NHS Key Statistics: England, October 2019
Published Wednesday, October 16, 2019
Summary of NHS demand, performance and capacity of services in England. Covers A&E statistics, waiting lists, ambulance data, delayed discharges, staffing levels including doctors and nurses, and more.
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The NHS in England continues to experience increased demand pressures
- The number of emergency admissions to hospital in the first six months of 2019/20 was 3.7% higher than the same period last year.
- The number of attendances at major A&E departments in the first six months of 2019/20 was 4.1% higher than the same period last year.
- The waiting list for hospital treatment has risen by 40% over five years.
- The number of urgent GP referrals with suspected cancer has doubled since 2011.
- The number of diagnostic tests performed has increased by 28% in the last five years.
Performance on many waiting times measures continues to decline
- In 2018/19, 18.5% of people attending hospital A&E spent longer than 4 hours in the department, compared with 6.5% five years ago. The summer months usually see better performance, but this effect was much more limited in 2019.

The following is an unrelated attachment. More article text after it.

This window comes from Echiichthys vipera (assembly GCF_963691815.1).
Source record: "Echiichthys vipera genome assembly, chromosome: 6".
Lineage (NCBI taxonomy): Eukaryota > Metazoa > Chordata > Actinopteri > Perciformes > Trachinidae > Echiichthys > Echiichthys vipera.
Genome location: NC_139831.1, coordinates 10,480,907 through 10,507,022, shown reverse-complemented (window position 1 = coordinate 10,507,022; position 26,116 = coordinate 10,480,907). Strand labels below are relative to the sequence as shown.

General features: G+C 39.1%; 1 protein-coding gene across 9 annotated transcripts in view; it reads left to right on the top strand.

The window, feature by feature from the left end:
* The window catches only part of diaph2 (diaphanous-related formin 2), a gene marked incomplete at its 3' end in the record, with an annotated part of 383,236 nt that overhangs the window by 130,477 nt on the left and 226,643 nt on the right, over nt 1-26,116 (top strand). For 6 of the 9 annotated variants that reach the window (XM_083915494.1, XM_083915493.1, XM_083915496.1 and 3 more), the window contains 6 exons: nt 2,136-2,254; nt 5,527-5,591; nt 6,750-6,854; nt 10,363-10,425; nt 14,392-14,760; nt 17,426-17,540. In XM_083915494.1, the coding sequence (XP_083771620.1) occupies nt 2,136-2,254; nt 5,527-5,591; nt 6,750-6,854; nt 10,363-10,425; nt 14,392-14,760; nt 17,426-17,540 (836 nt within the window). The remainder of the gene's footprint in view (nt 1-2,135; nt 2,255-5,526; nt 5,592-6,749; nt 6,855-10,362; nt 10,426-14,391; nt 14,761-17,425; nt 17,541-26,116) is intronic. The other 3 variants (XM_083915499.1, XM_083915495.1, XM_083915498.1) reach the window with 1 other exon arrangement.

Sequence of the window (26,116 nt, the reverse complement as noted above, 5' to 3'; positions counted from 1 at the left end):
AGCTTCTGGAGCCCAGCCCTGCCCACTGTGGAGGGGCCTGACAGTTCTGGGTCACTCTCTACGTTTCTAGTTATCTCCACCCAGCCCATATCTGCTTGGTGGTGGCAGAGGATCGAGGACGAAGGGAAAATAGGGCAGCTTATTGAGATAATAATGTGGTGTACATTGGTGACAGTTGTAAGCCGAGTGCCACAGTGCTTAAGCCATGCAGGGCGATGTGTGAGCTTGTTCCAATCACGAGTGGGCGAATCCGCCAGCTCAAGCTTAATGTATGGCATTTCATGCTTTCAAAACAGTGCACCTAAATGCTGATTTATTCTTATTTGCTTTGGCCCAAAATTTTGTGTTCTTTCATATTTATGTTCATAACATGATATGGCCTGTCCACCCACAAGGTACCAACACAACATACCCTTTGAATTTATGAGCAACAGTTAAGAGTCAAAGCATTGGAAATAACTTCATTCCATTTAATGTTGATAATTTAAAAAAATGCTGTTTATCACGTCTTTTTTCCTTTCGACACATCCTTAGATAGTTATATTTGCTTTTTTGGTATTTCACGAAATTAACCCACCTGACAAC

- The waiting time measure for consultant-led treatment is now at 23.7 weeks, and has been above the 18-week target since early 2016.
- The number of 'trolley waits' (long waits for admission to hospital) was five times higher in 2018-19 than in 2012-13.
- Cancer waiting times have risen. The target for people to be treated within two months of an urgent GP referral has not been met consistently since 2013. So far in 2019/20, performance on all cancer waiting time measures has been lower than in previous years.
Improvement is evident on some measures, and staff numbers have increased in most categories
- The number of delayed discharges has fallen by 21% over the past three years, after a sustained rise between 2014 and 2016.
- The number of NHS hospital and community staff has risen by 3.2% in the past year
- However, the number of permanent qualified GPs is estimated to have fallen by 6% since 2015.
The full PDF briefing paper examines trends in the following areas:
- Accident & Emergency attendance and performance
- Ambulance demand and response times
- Waiting times and waiting lists for routine treatment
- Waiting times for cancer diagnosis and treatment
- Cancelled operations
- Delayed discharges and transfers of care
- Diagnostic waiting times and activity
- Waiting times for mental health treatment
- Workforce numbers for doctors, nurses and other staff
- Hospital activity, referrals and admissions
- Bed availability and occupancy
For information on NHS funding and expenditure, please see our separate briefing. Similarly, for information on NHS mental health services, see our briefing on that topic.
Health is a devolved area. These statistics relate to the NHS in England only.
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